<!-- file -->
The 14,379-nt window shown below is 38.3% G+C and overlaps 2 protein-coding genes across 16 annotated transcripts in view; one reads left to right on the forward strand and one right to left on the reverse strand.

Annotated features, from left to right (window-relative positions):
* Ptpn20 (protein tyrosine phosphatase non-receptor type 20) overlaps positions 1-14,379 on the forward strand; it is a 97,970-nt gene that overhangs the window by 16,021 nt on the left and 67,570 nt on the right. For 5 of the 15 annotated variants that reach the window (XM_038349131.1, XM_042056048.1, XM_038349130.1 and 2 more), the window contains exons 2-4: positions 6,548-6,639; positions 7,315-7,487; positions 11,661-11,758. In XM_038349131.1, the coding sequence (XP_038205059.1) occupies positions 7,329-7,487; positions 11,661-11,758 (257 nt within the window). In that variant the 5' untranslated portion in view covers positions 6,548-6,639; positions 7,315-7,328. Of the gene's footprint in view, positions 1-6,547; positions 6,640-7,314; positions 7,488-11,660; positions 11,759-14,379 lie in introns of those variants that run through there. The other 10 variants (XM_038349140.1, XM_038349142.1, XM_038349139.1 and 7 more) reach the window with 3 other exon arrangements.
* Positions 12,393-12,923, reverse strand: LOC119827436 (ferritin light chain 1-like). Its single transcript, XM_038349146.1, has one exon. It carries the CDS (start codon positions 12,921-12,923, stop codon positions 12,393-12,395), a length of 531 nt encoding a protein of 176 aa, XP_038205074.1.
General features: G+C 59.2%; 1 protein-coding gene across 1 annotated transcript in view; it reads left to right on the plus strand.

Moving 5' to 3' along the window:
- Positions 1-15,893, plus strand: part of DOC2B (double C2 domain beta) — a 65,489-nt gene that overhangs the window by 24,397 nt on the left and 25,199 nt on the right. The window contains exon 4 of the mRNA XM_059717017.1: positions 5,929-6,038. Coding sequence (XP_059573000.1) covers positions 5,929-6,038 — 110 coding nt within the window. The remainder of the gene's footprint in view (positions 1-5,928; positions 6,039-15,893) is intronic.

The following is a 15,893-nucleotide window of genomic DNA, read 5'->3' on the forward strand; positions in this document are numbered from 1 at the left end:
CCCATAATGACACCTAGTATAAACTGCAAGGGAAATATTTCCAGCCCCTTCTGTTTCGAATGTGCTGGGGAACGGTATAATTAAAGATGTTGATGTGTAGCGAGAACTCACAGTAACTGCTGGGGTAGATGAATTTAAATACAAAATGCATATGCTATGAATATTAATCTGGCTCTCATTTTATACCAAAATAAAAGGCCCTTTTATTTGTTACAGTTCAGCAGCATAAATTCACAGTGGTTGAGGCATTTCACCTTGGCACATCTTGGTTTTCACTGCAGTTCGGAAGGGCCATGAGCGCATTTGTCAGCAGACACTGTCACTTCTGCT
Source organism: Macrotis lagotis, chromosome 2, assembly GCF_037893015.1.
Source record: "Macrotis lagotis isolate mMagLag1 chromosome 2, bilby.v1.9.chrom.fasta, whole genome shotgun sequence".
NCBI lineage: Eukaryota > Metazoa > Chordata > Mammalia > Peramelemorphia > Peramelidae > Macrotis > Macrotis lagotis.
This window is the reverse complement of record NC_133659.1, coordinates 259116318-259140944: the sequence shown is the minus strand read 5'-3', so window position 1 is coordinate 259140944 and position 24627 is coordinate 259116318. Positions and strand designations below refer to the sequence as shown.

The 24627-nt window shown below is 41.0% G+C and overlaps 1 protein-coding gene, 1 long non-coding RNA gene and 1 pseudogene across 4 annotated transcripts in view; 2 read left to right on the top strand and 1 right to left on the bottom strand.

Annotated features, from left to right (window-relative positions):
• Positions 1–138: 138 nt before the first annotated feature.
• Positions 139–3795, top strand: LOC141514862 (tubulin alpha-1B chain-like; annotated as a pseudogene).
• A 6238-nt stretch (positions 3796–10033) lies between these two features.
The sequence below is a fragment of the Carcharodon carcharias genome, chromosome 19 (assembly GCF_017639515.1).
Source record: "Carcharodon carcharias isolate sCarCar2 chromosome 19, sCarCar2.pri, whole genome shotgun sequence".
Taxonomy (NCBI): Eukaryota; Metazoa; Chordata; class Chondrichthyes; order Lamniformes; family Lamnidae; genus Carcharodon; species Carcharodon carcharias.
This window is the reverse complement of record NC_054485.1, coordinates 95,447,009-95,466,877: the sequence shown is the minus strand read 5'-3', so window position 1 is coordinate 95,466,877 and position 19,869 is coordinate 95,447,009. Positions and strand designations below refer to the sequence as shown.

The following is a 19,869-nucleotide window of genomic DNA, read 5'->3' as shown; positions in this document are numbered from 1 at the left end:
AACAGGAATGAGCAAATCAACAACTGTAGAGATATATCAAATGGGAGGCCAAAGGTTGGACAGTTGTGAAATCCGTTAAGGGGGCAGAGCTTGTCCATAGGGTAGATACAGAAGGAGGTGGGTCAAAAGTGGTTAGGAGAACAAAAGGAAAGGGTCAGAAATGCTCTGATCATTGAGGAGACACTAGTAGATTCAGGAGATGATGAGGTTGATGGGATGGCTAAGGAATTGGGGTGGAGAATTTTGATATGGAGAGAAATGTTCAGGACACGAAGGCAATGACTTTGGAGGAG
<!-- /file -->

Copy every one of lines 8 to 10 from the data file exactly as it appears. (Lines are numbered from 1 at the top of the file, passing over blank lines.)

The following is a 15,893-nucleotide window of genomic DNA, read 5'->3' on the forward strand; positions in this document are numbered from 1 at the left end:
CCCATAATGACACCTAGTATAAACTGCAAGGGAAATATTTCCAGCCCCTTCTGTTTCGAATGTGCTGGGGAACGGTATAATTAAAGATGTTGATGTGTAGCGAGAACTCACAGTAACTGCTGGGGTAGATGAATTTAAATACAAAATGCATATGCTATGAATATTAATCTGGCTCTCATTTTATACCAAAATAAAAGGCCCTTTTATTTGTTACAGTTCAGCAGCATAAATTCACAGTGGTTGAGGCATTTCACCTTGGCACATCTTGGTTTTCACTGCAGTTCGGAAGGGCCATGAGCGCATTTGTCAGCAGACACTGTCACTTCTGCT
Source organism: Macrotis lagotis, chromosome 2, assembly GCF_037893015.1.